Committees that scrutinise legislation are among the most important of these bodies. If the parliament determines that a particular bill requires more detailed examination and debate, it may constitute an ad hoc committee for this purpose, or refer the bill to an existing standing committee. In 1993, the parliament gave more formal shape to this system by setting up 17 “department-related standing committees,” each of which looked at legislation proposed by one or more of the central ministries. These committees have a mandate to invite expert testimony, the views of members of relevant industries, and opinions from common citizens. They also have the power to summon government officials responsible for any bill under scrutiny, and ask them to explain the thinking behind it. Based on these inputs, the committees produce reports that are then tabled before both houses of parliament.

Although their recommendations are not binding on the government or the parliament, these committees have always influenced the parliamentary agenda, and legislative outcomes. In most cases, if a committee recommends rejecting a bill referred to it, the government doesn’t push ahead with the proposed law. For example, in 2010, the UPA government introduced before the parliament the National Identification Authority of India Bill, intended to regulate the Aadhaar project. The bill was referred to a standing committee, which criticised it severely and declared it “unacceptable,” pointing out, amongst other flaws, its potentially adverse implications for national security. The government did not attempt to pass the bill thereafter, though Aadhaar enrolments continued.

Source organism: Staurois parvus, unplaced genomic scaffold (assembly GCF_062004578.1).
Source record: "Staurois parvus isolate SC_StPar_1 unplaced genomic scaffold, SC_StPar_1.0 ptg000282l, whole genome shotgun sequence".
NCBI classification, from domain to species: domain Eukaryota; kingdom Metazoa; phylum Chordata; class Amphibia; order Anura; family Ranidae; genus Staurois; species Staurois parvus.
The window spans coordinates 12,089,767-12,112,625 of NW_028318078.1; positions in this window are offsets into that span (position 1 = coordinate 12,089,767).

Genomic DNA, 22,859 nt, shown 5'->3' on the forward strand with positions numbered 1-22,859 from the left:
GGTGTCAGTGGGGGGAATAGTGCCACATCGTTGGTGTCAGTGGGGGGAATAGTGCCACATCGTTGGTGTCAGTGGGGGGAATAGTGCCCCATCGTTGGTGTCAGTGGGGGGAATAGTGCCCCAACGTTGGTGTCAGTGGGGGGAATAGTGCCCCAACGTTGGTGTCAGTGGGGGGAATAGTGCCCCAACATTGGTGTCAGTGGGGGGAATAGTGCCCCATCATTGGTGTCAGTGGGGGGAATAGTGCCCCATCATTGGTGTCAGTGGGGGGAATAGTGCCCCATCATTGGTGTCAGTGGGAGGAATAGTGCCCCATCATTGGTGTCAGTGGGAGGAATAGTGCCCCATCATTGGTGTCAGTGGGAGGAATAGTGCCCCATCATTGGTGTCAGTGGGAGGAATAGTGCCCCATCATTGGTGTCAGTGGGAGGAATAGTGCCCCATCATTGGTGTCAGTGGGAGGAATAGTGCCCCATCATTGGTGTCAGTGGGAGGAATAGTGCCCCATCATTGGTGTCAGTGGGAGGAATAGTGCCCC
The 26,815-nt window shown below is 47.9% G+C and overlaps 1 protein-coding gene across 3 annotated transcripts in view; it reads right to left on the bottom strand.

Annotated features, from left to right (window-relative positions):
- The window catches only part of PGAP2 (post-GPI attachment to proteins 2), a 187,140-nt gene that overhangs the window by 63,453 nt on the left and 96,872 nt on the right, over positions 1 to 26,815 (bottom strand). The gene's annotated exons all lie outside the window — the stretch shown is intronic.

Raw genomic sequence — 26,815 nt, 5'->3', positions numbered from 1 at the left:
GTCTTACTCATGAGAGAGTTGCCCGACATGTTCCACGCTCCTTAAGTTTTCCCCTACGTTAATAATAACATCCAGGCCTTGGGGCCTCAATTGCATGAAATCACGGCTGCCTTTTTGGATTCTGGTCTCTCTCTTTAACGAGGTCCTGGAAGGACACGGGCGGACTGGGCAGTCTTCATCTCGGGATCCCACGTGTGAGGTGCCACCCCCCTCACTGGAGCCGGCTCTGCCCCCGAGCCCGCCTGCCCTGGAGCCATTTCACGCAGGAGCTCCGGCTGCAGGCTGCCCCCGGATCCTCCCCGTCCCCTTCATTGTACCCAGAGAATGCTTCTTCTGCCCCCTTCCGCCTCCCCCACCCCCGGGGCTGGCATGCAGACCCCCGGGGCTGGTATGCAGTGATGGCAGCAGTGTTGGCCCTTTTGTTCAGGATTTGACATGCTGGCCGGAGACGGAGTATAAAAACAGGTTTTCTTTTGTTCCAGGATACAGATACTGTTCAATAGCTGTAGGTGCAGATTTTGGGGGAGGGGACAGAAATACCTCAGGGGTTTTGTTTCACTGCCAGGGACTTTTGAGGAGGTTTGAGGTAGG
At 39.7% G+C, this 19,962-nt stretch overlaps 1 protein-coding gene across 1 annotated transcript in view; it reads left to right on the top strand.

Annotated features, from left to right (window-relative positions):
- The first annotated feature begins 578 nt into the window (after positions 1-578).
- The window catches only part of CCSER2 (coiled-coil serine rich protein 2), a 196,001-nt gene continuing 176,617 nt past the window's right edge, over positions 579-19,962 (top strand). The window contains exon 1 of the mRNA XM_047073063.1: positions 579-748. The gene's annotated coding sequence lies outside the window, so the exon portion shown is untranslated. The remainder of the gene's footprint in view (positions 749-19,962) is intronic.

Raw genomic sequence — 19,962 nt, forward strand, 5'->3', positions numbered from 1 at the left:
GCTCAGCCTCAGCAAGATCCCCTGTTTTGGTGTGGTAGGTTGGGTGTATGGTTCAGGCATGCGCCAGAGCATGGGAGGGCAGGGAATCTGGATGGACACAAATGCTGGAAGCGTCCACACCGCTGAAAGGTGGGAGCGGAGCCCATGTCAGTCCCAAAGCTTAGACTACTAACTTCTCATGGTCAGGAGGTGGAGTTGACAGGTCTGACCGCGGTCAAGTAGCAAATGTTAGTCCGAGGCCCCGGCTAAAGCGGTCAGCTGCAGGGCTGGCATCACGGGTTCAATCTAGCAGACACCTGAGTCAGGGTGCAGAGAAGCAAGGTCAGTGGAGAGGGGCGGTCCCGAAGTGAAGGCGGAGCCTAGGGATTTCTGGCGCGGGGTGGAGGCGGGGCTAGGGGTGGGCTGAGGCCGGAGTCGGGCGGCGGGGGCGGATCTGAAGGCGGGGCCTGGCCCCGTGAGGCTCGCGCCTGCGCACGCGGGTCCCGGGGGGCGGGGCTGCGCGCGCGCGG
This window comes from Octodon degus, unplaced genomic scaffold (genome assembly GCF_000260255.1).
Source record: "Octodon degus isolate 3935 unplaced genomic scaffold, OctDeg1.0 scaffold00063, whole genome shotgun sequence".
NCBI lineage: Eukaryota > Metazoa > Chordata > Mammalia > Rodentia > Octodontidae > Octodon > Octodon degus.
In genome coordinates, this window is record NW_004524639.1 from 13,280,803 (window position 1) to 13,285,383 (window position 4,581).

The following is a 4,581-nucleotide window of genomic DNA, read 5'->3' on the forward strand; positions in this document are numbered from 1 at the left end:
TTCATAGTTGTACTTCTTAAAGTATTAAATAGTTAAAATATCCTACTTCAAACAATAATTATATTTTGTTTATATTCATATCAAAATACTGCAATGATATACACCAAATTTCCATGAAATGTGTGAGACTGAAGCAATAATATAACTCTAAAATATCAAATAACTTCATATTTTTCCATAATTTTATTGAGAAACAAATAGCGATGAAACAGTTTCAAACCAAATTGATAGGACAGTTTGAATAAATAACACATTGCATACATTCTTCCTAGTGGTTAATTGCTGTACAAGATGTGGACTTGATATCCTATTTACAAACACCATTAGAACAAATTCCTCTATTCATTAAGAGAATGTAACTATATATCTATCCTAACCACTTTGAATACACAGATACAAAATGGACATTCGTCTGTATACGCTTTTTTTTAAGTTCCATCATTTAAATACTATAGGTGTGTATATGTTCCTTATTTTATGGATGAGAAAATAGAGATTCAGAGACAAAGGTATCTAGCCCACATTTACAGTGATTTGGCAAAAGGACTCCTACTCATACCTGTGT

Committees can also influence policy by recommending additions or deletions to bills. In 2007, a standing committee examined the Information Technology (Amendment) Bill, 2006. After listening to a number of stakeholders, the committee suggested several changes to the draft before it. While the original version of the bill allowed internet intermediaries—such as service providers and search engines—a high degree of legal immunity for automatic transactions made through them, the committee recommended that such immunity be granted only in cases where they exercised “due diligence.” This seemingly small suggestion, which was included in the version of the law that finally passed, significantly increased the costs of operating an internet intermediary in India.

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Prashant Reddy Thikkavarapu studied law at the National Law School of India University and Stanford Law School, and is currently a research associate at the school of law at Singapore Management University. He tweets as @preddy85.